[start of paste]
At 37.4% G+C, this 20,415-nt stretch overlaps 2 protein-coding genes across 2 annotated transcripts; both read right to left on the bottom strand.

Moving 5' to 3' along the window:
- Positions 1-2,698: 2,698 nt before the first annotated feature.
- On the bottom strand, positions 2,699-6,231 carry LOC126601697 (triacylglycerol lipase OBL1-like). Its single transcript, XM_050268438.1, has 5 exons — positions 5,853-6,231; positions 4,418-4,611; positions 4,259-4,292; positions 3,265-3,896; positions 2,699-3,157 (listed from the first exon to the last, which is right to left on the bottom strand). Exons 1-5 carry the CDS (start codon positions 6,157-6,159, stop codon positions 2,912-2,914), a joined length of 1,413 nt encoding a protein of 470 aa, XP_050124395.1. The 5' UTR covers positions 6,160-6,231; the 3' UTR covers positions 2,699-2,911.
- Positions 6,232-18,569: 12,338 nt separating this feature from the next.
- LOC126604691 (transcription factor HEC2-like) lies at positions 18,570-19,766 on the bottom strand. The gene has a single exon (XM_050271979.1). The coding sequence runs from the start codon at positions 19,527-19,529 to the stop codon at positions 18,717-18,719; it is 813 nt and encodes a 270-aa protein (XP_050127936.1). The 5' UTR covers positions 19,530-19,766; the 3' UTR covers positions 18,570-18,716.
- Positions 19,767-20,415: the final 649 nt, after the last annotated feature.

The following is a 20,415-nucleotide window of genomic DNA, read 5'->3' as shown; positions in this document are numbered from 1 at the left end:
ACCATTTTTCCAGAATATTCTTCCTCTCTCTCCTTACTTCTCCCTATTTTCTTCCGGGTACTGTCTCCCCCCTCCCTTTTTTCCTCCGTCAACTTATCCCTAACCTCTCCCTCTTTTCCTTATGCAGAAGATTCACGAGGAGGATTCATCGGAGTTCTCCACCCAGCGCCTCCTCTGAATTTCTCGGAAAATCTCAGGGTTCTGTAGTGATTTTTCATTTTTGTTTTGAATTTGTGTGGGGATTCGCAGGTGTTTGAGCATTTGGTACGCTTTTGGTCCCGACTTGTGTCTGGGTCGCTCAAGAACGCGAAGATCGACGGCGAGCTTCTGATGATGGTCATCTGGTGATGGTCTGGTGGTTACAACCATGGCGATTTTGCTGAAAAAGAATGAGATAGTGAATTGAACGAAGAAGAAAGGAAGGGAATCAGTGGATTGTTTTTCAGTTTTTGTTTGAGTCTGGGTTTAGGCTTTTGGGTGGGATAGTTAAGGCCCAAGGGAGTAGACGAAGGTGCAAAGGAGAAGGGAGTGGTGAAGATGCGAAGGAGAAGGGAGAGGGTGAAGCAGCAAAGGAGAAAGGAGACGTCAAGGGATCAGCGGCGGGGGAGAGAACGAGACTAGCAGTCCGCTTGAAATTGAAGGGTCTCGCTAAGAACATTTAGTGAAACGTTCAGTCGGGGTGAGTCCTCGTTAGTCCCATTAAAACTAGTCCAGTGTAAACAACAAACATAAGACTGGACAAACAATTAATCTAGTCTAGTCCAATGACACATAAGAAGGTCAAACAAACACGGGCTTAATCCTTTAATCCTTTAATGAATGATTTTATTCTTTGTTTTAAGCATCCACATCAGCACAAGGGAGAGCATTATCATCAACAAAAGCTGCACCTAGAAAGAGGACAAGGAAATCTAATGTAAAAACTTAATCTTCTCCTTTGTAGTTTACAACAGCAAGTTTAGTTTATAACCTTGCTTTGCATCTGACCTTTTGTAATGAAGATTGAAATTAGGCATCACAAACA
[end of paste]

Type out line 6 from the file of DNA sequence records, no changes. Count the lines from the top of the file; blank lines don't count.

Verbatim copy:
- LOC126604691 (transcription factor HEC2-like) lies at positions 18,570-19,766 on the bottom strand. The gene has a single exon (XM_050271979.1). The coding sequence runs from the start codon at positions 19,527-19,529 to the stop codon at positions 18,717-18,719; it is 813 nt and encodes a 270-aa protein (XP_050127936.1). The 5' UTR covers positions 19,530-19,766; the 3' UTR covers positions 18,570-18,716.